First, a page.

SOUTH BEND — The decision on whether to try a 15-year-old boy accused of molesting and killing a 6-year-old girl from New Carlisle as an adult will not be made until mid-January.
That's when prosecutors and attorneys representing the boy want to hold a waiver hearing, saying court dates scheduled for this week did not give either side enough time to prepare their arguments as to whether the teenager should be tried in adult court.
The delay is the latest in a line of continuations and postponements as both parties have sought testimony from doctors and psychologists regarding the boy's ability to stand trial in connection to the death of Grace Ross in New Carlisle on March 12.
The boy is charged with molesting and killing Ross, with court documents alleging the boy told police a "shadowy man" controlled him and made him strangle the girl after she had followed him into the woods.
"I'm frustrated by another delay," said St. Joseph Probate Court Magistrate Graham Polando at a hearing Monday before instructing the parties to work together with the court to find a date for the waiver hearing in mid-January.
Polando will ultimately decide if the case should remain in juvenile court or be waived to adult court.
Grace Ross murder case:Prosecutors want New Carlisle teen accused of killing 6-year-old girl moved to adult court
Chief deputy prosecutor Chris Fronk said the delays are not ideal but are part of the "proper process" in finding what's right for the community and for the boy. If the boy is moved to adult, or superior, court he likely faces a harsher sentence if convicted.
"In this situation, you can't rush things," Fronk said. "This isn't a shoplifting case, you have to sit down and make hard decisions."
A trial in probate, or juvenile, court was scheduled to begin Thursday, but prosecutors last week moved to waive the case to superior court "after reviewing the circumstances and evidence" in the case and after talking to Ross' family.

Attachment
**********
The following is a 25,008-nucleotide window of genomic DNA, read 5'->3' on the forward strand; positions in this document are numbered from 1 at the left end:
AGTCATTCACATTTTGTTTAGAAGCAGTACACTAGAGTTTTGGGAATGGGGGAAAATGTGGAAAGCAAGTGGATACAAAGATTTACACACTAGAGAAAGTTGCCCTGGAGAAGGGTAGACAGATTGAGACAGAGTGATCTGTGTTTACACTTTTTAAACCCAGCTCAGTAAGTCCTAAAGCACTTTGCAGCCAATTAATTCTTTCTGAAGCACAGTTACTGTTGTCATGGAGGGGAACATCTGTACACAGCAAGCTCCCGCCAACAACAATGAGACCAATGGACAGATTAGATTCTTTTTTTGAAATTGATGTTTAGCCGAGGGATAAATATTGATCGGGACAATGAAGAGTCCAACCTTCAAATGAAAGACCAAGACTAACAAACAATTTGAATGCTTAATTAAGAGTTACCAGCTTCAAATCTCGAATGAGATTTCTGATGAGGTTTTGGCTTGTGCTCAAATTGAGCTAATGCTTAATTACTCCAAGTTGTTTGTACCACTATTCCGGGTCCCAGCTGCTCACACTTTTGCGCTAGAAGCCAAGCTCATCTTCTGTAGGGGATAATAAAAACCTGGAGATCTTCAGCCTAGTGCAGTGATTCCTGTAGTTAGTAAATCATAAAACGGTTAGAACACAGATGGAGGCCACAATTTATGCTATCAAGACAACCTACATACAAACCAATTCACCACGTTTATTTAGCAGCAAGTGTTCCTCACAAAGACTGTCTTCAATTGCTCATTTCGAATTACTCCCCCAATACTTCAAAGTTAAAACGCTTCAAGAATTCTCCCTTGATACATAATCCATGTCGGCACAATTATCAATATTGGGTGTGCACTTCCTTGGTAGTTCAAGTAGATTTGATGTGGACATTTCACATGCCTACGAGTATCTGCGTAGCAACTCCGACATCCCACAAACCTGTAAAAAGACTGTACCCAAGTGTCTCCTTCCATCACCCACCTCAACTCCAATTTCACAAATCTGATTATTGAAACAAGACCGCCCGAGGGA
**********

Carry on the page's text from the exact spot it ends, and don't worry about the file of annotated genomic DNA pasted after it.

Fronk said the prosecutor's office weighed the safety and sense of justice for the community against the needs of the defendant before moving to try the boy as an adult.
"It's what we've determined based on competency and the evidence we've looked at that that's in the best interest of the community," Fronk said.
The boy, who was 14 at the time of the incident, sat quietly with unkempt hair in the courtroom Monday speaking only when being sworn in by Polando.
Questions about the boy's ability to stand trial have marked proceedings until last month when prosecutors and the boy's attorneys agreed he was competent. Doctors and psychologists who examined the boy's level of competency are also likely to be called as witnesses during the waiver hearing, Fronk said.
Indiana law says a probate court shall waive jurisdiction to superior court for felony offenses, “unless it would be in the best interests of the child and the safety and welfare of the community for the child to remain within the juvenile justice system."
The superior court system generally has more severe sentences should a defendant be convicted of a crime, as sentences, or dispositions, in probate courts are often focused on rehabilitation rather than punishment. Indiana’s sentencing guidelines for murder are 45 to 65 years in prison. Even if convicted as an adult, Fronk said a superior court judge could decide to sentence the boy based on juvenile sentencing guidelines.
Hearings and records in superior court are public, while some hearings and records in probate court are confidential by law.
If Polando decides to keep the case in probate court, the case could still go to trial, though trials for juveniles are decided by the presiding magistrate as opposed to a jury.
The boy is charged with two counts of murder and one count of child molesting in connection to the death of Ross, who was founded dead in a wooded area near her apartment complex in New Carlisle on March 12. An autopsy found her death to be a homicide by asphyxiation.
After the girl's body was found, a woman brought her child forward to police and detectives interviewed him with his mother present, according to a police report from the incident.
At first, the boy told investigators Grace had followed him into the woods and then he wandered around and lost track of her.
Police said the boy then referred to “a shadowy man” who, controlling him, made him strangle the girl with his hands. The boy also told police he had checked Ross for a pulse to see if she was dead.
The boy reportedly fled the woods and went back to his apartment. Investigators noted he had blood on his hands, and he said he had removed his clothing and taken a shower, placing the clothing behind the bathroom door before putting on fresh clothes.
Email Marek Mazurek at email@example.com. Follow him on Twitter: @marek_mazurek
This article originally appeared on South Bend Tribune: Boy accused of killing 6-year-old Grace Ross could be tried as adult